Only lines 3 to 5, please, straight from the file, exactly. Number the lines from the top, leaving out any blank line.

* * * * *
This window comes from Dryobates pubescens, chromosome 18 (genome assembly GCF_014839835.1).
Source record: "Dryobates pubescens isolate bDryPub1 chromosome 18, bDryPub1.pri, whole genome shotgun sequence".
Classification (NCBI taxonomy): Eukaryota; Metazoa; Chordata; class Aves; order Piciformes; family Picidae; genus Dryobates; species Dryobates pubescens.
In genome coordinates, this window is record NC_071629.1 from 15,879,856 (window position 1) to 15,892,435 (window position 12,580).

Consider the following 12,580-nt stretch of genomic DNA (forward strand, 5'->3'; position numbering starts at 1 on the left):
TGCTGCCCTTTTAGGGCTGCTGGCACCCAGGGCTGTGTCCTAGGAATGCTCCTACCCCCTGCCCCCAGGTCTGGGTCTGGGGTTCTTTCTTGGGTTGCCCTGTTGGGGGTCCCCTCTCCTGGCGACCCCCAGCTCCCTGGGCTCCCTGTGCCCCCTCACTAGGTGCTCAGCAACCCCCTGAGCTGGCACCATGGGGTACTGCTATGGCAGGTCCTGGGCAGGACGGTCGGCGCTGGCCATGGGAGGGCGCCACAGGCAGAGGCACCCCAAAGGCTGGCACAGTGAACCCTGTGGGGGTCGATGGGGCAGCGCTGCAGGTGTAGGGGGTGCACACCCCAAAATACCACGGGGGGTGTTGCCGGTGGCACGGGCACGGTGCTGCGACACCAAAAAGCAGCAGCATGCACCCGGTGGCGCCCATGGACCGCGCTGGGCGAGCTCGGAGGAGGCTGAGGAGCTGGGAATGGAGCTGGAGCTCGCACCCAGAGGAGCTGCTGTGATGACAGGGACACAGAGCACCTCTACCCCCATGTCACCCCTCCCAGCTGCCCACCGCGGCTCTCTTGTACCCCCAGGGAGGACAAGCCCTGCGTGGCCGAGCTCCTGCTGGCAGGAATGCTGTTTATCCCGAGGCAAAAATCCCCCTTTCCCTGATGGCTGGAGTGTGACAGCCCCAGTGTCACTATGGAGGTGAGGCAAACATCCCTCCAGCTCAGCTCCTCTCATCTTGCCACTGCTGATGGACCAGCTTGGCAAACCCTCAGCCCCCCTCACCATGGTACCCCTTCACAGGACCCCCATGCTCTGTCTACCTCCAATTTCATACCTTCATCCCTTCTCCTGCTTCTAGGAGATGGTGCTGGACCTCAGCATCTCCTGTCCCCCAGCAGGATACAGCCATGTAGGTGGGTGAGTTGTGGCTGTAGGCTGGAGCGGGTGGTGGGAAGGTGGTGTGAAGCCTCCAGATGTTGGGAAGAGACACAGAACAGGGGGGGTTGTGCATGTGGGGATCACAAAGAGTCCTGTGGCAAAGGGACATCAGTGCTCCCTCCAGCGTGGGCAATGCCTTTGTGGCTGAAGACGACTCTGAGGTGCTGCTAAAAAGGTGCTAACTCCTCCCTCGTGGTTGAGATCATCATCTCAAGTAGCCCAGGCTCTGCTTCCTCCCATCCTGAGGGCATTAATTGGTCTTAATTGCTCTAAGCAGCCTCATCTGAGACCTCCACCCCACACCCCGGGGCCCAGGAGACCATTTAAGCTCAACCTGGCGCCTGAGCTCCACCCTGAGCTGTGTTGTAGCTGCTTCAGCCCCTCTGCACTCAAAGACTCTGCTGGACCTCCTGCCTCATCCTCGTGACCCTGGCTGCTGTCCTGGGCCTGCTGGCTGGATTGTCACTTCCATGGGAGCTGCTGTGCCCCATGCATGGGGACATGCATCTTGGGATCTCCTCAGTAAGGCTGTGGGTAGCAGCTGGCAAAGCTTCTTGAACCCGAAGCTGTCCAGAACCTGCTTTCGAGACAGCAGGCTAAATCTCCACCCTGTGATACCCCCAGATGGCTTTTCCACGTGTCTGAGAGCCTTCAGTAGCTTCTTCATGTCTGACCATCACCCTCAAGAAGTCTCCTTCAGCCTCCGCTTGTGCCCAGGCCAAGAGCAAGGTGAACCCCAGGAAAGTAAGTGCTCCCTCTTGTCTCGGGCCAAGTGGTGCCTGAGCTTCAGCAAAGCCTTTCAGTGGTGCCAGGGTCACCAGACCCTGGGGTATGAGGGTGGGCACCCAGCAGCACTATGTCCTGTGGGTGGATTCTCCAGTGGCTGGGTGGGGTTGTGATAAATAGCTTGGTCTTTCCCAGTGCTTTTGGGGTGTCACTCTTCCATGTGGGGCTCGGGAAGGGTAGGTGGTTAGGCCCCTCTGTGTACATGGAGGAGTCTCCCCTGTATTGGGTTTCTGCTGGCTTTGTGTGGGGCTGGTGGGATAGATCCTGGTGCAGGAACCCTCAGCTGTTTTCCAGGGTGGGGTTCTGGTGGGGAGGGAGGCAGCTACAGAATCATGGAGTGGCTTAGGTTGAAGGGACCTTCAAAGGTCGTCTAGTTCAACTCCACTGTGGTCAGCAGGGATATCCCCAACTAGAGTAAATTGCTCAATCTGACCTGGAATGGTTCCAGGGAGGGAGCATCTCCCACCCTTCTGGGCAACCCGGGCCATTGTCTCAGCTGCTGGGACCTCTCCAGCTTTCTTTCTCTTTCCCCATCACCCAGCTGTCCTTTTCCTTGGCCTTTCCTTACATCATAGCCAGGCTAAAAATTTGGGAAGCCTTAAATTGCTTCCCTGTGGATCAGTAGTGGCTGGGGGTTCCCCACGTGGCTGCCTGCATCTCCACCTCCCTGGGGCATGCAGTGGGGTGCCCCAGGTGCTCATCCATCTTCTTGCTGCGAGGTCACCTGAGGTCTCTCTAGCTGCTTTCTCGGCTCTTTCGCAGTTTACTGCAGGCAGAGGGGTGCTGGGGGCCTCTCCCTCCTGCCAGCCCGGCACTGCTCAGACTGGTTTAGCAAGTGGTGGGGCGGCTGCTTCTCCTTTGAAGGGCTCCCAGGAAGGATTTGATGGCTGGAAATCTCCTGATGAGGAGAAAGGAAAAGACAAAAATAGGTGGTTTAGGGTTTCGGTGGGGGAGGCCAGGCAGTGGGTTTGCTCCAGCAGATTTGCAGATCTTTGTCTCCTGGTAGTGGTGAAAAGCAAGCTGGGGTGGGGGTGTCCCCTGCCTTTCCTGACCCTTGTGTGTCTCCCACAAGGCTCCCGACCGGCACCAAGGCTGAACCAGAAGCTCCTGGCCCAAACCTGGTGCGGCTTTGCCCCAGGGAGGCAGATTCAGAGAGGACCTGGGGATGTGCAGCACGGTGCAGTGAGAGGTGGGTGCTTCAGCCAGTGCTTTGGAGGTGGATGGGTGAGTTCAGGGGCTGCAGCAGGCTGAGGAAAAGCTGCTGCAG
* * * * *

Classification (NCBI taxonomy): Eukaryota; Metazoa; Chordata; class Aves; order Piciformes; family Picidae; genus Dryobates; species Dryobates pubescens.
In genome coordinates, this window is record NC_071629.1 from 15,879,856 (window position 1) to 15,892,435 (window position 12,580).

Consider the following 12,580-nt stretch of genomic DNA (forward strand, 5'->3'; position numbering starts at 1 on the left):